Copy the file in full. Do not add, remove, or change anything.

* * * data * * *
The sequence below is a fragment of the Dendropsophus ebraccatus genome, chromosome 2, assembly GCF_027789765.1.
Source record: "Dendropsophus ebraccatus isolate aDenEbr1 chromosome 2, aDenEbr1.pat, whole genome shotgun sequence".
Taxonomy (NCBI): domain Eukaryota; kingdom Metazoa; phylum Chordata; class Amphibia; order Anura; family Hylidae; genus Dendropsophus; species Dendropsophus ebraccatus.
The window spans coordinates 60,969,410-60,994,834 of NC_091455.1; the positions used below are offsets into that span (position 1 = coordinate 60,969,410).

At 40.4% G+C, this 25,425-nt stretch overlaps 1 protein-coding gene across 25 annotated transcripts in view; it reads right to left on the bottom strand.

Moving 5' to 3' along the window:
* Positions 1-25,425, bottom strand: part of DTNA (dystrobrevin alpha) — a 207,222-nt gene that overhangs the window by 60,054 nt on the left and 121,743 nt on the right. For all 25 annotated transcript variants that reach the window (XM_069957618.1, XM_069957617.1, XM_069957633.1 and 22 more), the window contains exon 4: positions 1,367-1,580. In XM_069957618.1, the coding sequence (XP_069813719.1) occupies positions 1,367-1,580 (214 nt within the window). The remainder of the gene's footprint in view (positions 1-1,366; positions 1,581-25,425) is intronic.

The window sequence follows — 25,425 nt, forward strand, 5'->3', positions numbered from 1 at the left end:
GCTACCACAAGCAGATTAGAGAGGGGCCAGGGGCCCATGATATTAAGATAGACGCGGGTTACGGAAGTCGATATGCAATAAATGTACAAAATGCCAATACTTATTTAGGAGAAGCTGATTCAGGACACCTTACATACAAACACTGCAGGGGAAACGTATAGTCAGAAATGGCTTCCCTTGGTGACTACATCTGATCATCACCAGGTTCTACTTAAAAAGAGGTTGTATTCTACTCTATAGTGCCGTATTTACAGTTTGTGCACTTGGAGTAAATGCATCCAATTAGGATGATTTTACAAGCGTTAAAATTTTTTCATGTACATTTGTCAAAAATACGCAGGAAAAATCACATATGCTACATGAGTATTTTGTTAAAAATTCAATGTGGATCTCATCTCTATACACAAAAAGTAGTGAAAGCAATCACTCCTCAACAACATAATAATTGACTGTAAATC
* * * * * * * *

The sequence below is a fragment of the Dendropsophus ebraccatus genome, chromosome 2, assembly GCF_027789765.1.
Source record: "Dendropsophus ebraccatus isolate aDenEbr1 chromosome 2, aDenEbr1.pat, whole genome shotgun sequence".
Taxonomy (NCBI): domain Eukaryota; kingdom Metazoa; phylum Chordata; class Amphibia; order Anura; family Hylidae; genus Dendropsophus; species Dendropsophus ebraccatus.
The window spans coordinates 60,969,410-60,994,834 of NC_091455.1; the positions used below are offsets into that span (position 1 = coordinate 60,969,410).

At 40.4% G+C, this 25,425-nt stretch overlaps 1 protein-coding gene across 25 annotated transcripts in view; it reads right to left on the bottom strand.

Moving 5' to 3' along the window:
* Positions 1-25,425, bottom strand: part of DTNA (dystrobrevin alpha) — a 207,222-nt gene that overhangs the window by 60,054 nt on the left and 121,743 nt on the right. For all 25 annotated transcript variants that reach the window (XM_069957618.1, XM_069957617.1, XM_069957633.1 and 22 more), the window contains exon 4: positions 1,367-1,580. In XM_069957618.1, the coding sequence (XP_069813719.1) occupies positions 1,367-1,580 (214 nt within the window). The remainder of the gene's footprint in view (positions 1-1,366; positions 1,581-25,425) is intronic.

The window sequence follows — 25,425 nt, forward strand, 5'->3', positions numbered from 1 at the left end:
GCTACCACAAGCAGATTAGAGAGGGGCCAGGGGCCCATGATATTAAGATAGACGCGGGTTACGGAAGTCGATATGCAATAAATGTACAAAATGCCAATACTTATTTAGGAGAAGCTGATTCAGGACACCTTACATACAAACACTGCAGGGGAAACGTATAGTCAGAAATGGCTTCCCTTGGTGACTACATCTGATCATCACCAGGTTCTACTTAAAAAGAGGTTGTATTCTACTCTATAGTGCCGTATTTACAGTTTGTGCACTTGGAGTAAATGCATCCAATTAGGATGATTTTACAAGCGTTAAAATTTTTTCATGTACATTTGTCAAAAATACGCAGGAAAAATCACATATGCTACATGAGTATTTTGTTAAAAATTCAATGTGGATCTCATCTCTATACACAAAAAGTAGTGAAAGCAATCACTCCTCAACAACATAATAATTGACTGTAAATC